CHICAGO — Even with a water rate increase expected to boost revenues, the Xenia Rural Water District still faces possible insolvency as its revenues can’t keep up with repayment of its $140 million of debt, according to a new Iowa state auditor’s report.

Auditor David Vaudt’s office concluded the district is grappling with conditions that raise doubt over its ability to continue as a financially viable business.

“There are significant uncertainties regarding the district’s ability to continue its operations and to satisfy its creditors on a timely basis. In addition, the district has been unable to renegotiate its borrowings from its lenders,” the district-commissioned audit of its fiscal 2009 financial statements found. The audit is at

The report offered little good news for the district, which defaulted on a June debt-service payment owed on $83 million of 2006 revenue bonds. The district drained its debt-service reserve to make all but $69,000 of the $1.88 million interest payment. A request to cover the shortfall has been submitted to CIFG Assurance NA, which insured the bonds. After the default,

Standard & Poor’s downgraded to D the district’s already junk rating of BB. The district has drawn on the reserve to cover debt-service payments since December 2008. Standard & Poor’s stripped the credit of investment-grade status last summer when it lowered it to BB from BBB.

The district has proposed a workout plan that relies on a rate increase and $45 million of debt relief leading to a sale of its assets for $110.5 million to the Des Moines Water Works. The district approved a 22% rate increase in March but Xenia has yet to win the debt relief from the U.S. Department of Agriculture’s Rural Development Agency and the bond insurer.

Assured Guaranty Corp. is acting as CIFG’s agent under a reinsurance agreement executed early last year. While Assured continues to work as CIFG’s agent, CIFG is on the hook for the June shortfall as Assured has rejected the Xenia reinsurance policy.

A USDA spokesman said the agency continues to review the debt relief request, and Assured said it continues to work with the parties of the transaction to resolve the situation as administrator of the policy.

The district’s net assets fell by 34 %, or $4.3 million, in 2009 and 2.9%, or $403,000, in 2008 due to operations, according to the audit. The district’s liabilities as of Dec. 31, 2009, exceeded assets by $9.4 million.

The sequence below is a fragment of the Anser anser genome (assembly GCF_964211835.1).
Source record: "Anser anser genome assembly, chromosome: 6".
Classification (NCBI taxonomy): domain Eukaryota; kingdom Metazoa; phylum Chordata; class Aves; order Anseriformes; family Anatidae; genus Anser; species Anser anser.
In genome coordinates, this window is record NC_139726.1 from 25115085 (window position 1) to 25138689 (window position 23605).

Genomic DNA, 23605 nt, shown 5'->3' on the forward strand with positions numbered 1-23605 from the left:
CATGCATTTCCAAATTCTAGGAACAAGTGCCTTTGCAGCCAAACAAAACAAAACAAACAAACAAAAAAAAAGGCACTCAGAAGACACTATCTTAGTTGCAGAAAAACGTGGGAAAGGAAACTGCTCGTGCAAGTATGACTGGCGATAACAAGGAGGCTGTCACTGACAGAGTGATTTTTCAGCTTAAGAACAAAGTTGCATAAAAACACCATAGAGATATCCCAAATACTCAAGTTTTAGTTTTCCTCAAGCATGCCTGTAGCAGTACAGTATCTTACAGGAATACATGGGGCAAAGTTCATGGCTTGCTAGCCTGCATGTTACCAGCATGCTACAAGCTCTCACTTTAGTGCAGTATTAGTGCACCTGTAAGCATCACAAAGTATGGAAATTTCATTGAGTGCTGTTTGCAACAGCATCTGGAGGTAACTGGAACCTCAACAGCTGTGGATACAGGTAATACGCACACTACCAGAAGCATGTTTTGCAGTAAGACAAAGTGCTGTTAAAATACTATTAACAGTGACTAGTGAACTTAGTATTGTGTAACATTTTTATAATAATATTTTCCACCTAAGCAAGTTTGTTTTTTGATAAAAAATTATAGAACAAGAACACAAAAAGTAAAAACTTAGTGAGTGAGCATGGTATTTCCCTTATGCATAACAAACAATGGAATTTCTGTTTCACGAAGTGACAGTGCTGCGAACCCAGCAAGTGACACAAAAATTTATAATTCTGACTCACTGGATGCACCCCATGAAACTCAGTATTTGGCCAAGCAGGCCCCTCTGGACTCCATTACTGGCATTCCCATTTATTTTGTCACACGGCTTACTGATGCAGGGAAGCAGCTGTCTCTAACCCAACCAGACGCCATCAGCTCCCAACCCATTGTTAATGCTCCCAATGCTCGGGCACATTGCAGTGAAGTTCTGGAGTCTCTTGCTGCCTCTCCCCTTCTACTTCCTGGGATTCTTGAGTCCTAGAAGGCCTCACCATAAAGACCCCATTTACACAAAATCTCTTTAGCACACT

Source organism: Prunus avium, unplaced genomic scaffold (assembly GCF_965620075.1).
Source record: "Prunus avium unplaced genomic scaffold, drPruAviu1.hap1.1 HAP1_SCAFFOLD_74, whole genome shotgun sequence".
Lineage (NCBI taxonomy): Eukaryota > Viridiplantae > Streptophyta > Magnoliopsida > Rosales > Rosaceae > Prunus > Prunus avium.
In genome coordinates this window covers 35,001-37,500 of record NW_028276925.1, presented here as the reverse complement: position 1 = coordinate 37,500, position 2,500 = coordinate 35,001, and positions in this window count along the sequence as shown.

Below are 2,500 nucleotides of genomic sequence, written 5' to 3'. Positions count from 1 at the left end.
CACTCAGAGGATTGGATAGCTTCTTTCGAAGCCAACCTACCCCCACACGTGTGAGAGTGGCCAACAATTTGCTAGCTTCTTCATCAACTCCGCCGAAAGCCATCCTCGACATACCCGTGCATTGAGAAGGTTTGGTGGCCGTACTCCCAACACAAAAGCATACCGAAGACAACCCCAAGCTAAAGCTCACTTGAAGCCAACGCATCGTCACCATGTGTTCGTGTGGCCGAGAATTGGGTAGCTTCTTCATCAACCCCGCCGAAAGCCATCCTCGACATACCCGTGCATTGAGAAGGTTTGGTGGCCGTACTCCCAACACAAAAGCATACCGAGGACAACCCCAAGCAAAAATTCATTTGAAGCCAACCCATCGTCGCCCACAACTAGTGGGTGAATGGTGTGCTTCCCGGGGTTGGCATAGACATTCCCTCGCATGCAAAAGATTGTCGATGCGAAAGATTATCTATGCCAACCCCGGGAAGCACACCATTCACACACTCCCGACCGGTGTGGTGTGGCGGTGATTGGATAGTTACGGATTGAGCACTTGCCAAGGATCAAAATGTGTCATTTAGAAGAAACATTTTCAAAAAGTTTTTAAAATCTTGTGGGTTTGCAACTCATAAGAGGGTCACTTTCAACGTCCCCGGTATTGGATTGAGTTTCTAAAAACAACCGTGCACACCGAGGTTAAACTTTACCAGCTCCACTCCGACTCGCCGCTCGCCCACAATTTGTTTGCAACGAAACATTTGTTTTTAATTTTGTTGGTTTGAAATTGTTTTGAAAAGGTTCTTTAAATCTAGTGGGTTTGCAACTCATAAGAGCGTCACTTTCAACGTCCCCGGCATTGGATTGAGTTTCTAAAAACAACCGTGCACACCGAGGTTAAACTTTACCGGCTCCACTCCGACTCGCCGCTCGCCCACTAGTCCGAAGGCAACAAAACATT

The district saw a 21% increase in operating revenue in 2009 due to a rate increase last year but operating expenses shot up by 36% due mostly to increased interest and depreciation expenses. The auditor’s report noted that the review was conducted on 2009 financial statements and that the district will see increased revenue from the March rate increase. Still, revenues are expected to fall short of the district’s debt service requirements.

The agency fell into arrears on payments owed to the USDA on $45 million worth of loans last September, and it remains in violation of monthly deposit requirements tied to its USDA loans and the 2006 bond resolution requiring it to replenish its reserve and to meet an applicable debt service coverage test.

Xenia, which has 9,000 members, took on its debts to fund a rapid expansion of its water delivery capacity north to the Minnesota border and waste treatment facilities beginning in 2002 to serve customers that have been slow in joining the district, contributing to operating deficits. The district also experienced cost overruns on a connection line to an ethanol plant, according to published reports. It serves customers in 11 counties to the north and west of Des Moines.

The district’s customer base has grown steadily, at an average annual rate of 5.3%, increasing to about 9,300 at fiscal year-end 2008 from 7,550 at fiscal year-end 2005, according to Standard & Poor’s.

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